Goldcorp sees opportunity in Colombia
TORONTO (Reuters) - The head of Goldcorp (G.TO) said on Wednesday it was keeping an eye on early-stage gold projects in Colombia, even as it focuses on developing its large pipeline of projects elsewhere in the Americas.
"We're looking at early-stage opportunities in Colombia, along with many other countries," said Goldcorp CEO Chuck Jeannes in an exclusive interview at the Reuters Mining and Steel Summit.
While acquisitions are not a priority for Goldcorp in 2011, it would not walk away from a good deal, Jeannes said.
"We will always keep our eyes open for an opportunity that could enhance our profile," he said.
Nearly a decade after the Colombian government launched a U.S.-backed offensive to end a long guerrilla conflict, violence has dropped in the South American country and political stability has returned.
That has burnished the appeal of Colombia, whose rich gold deposits were once the source of the Spanish Empire's power, as a potential destination for the resource sector.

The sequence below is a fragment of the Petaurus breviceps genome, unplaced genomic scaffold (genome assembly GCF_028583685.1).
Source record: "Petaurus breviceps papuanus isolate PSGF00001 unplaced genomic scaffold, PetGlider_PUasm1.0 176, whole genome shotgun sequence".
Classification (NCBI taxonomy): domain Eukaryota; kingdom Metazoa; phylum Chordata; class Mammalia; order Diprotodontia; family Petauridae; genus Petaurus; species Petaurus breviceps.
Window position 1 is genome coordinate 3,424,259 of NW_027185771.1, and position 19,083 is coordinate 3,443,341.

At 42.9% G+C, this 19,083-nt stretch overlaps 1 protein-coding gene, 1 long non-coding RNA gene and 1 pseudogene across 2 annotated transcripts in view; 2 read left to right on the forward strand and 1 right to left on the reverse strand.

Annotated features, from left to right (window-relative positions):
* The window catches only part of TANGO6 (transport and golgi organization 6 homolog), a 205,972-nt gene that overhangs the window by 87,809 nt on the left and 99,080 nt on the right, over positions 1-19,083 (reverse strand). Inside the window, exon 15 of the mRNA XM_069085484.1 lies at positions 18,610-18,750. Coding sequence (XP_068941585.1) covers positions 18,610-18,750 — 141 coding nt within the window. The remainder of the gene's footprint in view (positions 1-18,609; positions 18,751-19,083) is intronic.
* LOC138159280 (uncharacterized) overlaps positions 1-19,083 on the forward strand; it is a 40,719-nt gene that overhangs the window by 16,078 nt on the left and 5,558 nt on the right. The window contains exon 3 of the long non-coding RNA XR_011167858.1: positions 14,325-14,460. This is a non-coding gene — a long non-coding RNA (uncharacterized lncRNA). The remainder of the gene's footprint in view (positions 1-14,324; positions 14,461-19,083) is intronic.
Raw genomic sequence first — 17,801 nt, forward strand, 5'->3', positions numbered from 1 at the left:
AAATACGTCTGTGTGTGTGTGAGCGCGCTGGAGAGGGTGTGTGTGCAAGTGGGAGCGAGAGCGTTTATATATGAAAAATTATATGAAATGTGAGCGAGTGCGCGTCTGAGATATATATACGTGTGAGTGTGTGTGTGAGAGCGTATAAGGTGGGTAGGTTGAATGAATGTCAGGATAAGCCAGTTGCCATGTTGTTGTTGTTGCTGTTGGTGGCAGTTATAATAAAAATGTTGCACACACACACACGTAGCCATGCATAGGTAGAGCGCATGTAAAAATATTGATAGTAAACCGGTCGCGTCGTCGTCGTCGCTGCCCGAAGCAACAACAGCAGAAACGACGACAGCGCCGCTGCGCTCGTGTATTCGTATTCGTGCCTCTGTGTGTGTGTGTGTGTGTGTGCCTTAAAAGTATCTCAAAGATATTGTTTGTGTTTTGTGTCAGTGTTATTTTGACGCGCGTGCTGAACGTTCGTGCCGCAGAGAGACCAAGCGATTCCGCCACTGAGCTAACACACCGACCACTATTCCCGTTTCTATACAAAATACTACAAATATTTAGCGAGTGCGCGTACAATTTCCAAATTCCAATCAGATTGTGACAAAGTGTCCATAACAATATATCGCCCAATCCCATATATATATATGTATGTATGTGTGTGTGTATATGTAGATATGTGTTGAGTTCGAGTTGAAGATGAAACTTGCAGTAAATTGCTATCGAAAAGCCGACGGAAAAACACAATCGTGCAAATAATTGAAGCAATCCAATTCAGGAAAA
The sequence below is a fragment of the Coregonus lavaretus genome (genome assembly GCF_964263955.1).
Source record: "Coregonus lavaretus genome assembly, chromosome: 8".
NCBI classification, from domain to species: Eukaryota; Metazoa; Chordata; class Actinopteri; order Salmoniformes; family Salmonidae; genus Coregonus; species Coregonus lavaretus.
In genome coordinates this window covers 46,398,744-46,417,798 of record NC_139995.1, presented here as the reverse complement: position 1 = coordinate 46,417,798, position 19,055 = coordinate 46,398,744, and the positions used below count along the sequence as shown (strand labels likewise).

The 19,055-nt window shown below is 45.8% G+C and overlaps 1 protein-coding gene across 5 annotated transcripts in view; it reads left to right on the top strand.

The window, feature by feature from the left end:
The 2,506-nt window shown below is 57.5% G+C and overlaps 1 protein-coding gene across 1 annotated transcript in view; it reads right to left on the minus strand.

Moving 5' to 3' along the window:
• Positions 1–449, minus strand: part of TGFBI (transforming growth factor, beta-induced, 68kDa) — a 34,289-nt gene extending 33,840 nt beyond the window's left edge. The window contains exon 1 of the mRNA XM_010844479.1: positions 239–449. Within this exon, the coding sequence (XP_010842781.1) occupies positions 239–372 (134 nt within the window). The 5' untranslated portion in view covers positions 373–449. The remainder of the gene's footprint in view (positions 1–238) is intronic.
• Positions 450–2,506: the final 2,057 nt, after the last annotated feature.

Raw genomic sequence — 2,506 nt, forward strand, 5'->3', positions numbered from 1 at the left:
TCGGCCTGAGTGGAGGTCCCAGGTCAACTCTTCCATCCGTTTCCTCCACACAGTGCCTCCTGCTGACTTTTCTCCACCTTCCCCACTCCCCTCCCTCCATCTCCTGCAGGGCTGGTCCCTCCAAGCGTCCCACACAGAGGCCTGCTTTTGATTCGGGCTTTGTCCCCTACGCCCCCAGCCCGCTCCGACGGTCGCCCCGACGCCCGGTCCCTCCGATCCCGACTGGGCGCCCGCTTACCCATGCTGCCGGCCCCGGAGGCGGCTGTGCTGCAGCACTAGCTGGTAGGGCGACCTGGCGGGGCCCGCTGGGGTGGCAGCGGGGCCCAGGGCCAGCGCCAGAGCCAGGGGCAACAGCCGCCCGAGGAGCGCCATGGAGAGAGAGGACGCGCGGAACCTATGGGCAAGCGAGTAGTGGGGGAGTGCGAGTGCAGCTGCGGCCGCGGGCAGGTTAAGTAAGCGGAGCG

"Ten years ago it was on our 'no-go' list and that's changed," said Jeannes. "They've done a great job of stabilizing government, stabilizing the security situation and opening the country to investment."
While the majority of current production out of Colombia is from small-scale, artisanal operations, the gold business is heating up.
Last month, Ventana Gold VEN.TO, which owns the promising La Bodega project in Colombia, accepted a takeover offer from Brazilian billionaire Eike Batista that values the company at C$1.5 billion.
South Africa's Anglogold Ashanti (ANGJ.J) is developing joint ventures with Glencore and Canada's B2Gold (BTO.TO).
Meanwhile, shares of explorers like Continental Gold (CNL.TO) and Medoro Resources MRS.TO have climbed steadily as investors pump money into their Colombian projects.
On the flip side, sshares of Greystar Resources GSL.TO have slid more than 30 percent this month, as it struggles to get permitting to develop its Angostura project.
While many of the largest diversified miners in the world already operate in the country, there are still no major gold mines.
"We're not necessarily waiting ... until somebody starts the first mine," said Jeannes of making an acquisition in Colombia. "There's a lot of examples of oil and gas and other extractive industries that have been active in Colombia for many years."
(Reporting by Euan Rocha and Pav Jordan in Toronto, Matt Daily and Steve James in New York; Editing by Frank McGurty)
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